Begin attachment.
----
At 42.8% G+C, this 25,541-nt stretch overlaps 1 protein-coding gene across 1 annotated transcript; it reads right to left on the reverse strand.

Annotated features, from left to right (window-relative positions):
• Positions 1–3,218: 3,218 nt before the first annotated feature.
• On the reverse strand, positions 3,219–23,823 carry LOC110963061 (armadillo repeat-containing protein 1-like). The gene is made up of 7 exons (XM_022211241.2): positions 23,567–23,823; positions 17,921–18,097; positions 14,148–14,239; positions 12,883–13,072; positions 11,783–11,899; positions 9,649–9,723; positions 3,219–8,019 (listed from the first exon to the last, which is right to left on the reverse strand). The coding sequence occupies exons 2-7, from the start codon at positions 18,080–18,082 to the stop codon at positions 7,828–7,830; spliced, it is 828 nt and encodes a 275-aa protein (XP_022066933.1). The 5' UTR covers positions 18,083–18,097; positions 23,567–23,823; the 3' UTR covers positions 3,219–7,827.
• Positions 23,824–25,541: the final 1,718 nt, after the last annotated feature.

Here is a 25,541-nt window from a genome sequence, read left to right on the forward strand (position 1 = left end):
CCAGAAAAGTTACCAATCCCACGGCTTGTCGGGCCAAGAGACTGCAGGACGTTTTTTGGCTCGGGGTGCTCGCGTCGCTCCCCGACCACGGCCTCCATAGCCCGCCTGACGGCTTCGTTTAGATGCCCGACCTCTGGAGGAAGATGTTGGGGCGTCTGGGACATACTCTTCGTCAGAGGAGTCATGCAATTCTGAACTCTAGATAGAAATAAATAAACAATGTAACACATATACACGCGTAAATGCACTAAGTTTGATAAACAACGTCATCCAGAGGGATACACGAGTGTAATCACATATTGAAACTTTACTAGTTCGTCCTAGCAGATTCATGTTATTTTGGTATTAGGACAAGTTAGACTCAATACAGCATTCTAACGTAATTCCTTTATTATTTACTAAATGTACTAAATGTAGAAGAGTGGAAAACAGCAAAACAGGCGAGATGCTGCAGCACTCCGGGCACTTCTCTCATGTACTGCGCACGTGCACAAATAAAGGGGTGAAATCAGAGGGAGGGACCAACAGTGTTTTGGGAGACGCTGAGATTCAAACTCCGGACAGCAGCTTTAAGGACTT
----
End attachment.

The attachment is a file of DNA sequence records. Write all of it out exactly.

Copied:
At 42.8% G+C, this 25,541-nt stretch overlaps 1 protein-coding gene across 1 annotated transcript; it reads right to left on the reverse strand.

Annotated features, from left to right (window-relative positions):
• Positions 1–3,218: 3,218 nt before the first annotated feature.
• On the reverse strand, positions 3,219–23,823 carry LOC110963061 (armadillo repeat-containing protein 1-like). The gene is made up of 7 exons (XM_022211241.2): positions 23,567–23,823; positions 17,921–18,097; positions 14,148–14,239; positions 12,883–13,072; positions 11,783–11,899; positions 9,649–9,723; positions 3,219–8,019 (listed from the first exon to the last, which is right to left on the reverse strand). The coding sequence occupies exons 2-7, from the start codon at positions 18,080–18,082 to the stop codon at positions 7,828–7,830; spliced, it is 828 nt and encodes a 275-aa protein (XP_022066933.1). The 5' UTR covers positions 18,083–18,097; positions 23,567–23,823; the 3' UTR covers positions 3,219–7,827.
• Positions 23,824–25,541: the final 1,718 nt, after the last annotated feature.

Here is a 25,541-nt window from a genome sequence, read left to right on the forward strand (position 1 = left end):
CCAGAAAAGTTACCAATCCCACGGCTTGTCGGGCCAAGAGACTGCAGGACGTTTTTTGGCTCGGGGTGCTCGCGTCGCTCCCCGACCACGGCCTCCATAGCCCGCCTGACGGCTTCGTTTAGATGCCCGACCTCTGGAGGAAGATGTTGGGGCGTCTGGGACATACTCTTCGTCAGAGGAGTCATGCAATTCTGAACTCTAGATAGAAATAAATAAACAATGTAACACATATACACGCGTAAATGCACTAAGTTTGATAAACAACGTCATCCAGAGGGATACACGAGTGTAATCACATATTGAAACTTTACTAGTTCGTCCTAGCAGATTCATGTTATTTTGGTATTAGGACAAGTTAGACTCAATACAGCATTCTAACGTAATTCCTTTATTATTTACTAAATGTACTAAATGTAGAAGAGTGGAAAACAGCAAAACAGGCGAGATGCTGCAGCACTCCGGGCACTTCTCTCATGTACTGCGCACGTGCACAAATAAAGGGGTGAAATCAGAGGGAGGGACCAACAGTGTTTTGGGAGACGCTGAGATTCAAACTCCGGACAGCAGCTTTAAGGACTT